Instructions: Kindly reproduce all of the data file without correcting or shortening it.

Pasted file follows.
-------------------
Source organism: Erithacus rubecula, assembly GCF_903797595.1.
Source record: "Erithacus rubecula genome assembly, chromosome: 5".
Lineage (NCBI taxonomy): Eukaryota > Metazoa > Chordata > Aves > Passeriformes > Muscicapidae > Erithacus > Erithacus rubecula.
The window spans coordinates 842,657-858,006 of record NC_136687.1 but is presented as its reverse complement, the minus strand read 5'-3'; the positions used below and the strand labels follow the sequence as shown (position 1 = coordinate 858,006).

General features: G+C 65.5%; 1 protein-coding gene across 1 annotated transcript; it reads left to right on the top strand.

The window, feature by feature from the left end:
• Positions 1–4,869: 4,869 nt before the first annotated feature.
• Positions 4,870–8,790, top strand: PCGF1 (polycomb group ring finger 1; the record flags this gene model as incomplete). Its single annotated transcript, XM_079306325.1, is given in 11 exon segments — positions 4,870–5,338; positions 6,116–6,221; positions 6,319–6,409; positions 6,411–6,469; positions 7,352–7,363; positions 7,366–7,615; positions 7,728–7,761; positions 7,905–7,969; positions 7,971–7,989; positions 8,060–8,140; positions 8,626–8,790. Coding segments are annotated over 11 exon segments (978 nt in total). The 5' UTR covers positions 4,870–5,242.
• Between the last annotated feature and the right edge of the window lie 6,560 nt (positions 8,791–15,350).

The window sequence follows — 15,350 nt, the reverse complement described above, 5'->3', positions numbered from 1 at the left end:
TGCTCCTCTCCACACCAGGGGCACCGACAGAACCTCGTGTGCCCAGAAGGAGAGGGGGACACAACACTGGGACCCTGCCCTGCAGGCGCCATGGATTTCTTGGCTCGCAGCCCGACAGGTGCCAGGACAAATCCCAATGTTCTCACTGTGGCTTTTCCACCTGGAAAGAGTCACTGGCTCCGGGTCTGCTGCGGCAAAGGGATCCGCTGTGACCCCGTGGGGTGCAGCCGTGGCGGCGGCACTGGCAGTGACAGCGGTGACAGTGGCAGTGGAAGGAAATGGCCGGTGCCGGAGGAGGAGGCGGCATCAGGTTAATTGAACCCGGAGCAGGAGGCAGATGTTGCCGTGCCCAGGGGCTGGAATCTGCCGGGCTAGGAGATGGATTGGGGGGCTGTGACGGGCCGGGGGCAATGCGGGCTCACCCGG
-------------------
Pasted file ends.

Source organism: Erithacus rubecula, assembly GCF_903797595.1.
Source record: "Erithacus rubecula genome assembly, chromosome: 5".
Lineage (NCBI taxonomy): Eukaryota > Metazoa > Chordata > Aves > Passeriformes > Muscicapidae > Erithacus > Erithacus rubecula.
The window spans coordinates 842,657-858,006 of record NC_136687.1 but is presented as its reverse complement, the minus strand read 5'-3'; the positions used below and the strand labels follow the sequence as shown (position 1 = coordinate 858,006).

General features: G+C 65.5%; 1 protein-coding gene across 1 annotated transcript; it reads left to right on the top strand.

The window, feature by feature from the left end:
• Positions 1–4,869: 4,869 nt before the first annotated feature.
• Positions 4,870–8,790, top strand: PCGF1 (polycomb group ring finger 1; the record flags this gene model as incomplete). Its single annotated transcript, XM_079306325.1, is given in 11 exon segments — positions 4,870–5,338; positions 6,116–6,221; positions 6,319–6,409; positions 6,411–6,469; positions 7,352–7,363; positions 7,366–7,615; positions 7,728–7,761; positions 7,905–7,969; positions 7,971–7,989; positions 8,060–8,140; positions 8,626–8,790. Coding segments are annotated over 11 exon segments (978 nt in total). The 5' UTR covers positions 4,870–5,242.
• Between the last annotated feature and the right edge of the window lie 6,560 nt (positions 8,791–15,350).

The window sequence follows — 15,350 nt, the reverse complement described above, 5'->3', positions numbered from 1 at the left end:
TGCTCCTCTCCACACCAGGGGCACCGACAGAACCTCGTGTGCCCAGAAGGAGAGGGGGACACAACACTGGGACCCTGCCCTGCAGGCGCCATGGATTTCTTGGCTCGCAGCCCGACAGGTGCCAGGACAAATCCCAATGTTCTCACTGTGGCTTTTCCACCTGGAAAGAGTCACTGGCTCCGGGTCTGCTGCGGCAAAGGGATCCGCTGTGACCCCGTGGGGTGCAGCCGTGGCGGCGGCACTGGCAGTGACAGCGGTGACAGTGGCAGTGGAAGGAAATGGCCGGTGCCGGAGGAGGAGGCGGCATCAGGTTAATTGAACCCGGAGCAGGAGGCAGATGTTGCCGTGCCCAGGGGCTGGAATCTGCCGGGCTAGGAGATGGATTGGGGGGCTGTGACGGGCCGGGGGCAATGCGGGCTCACCCGG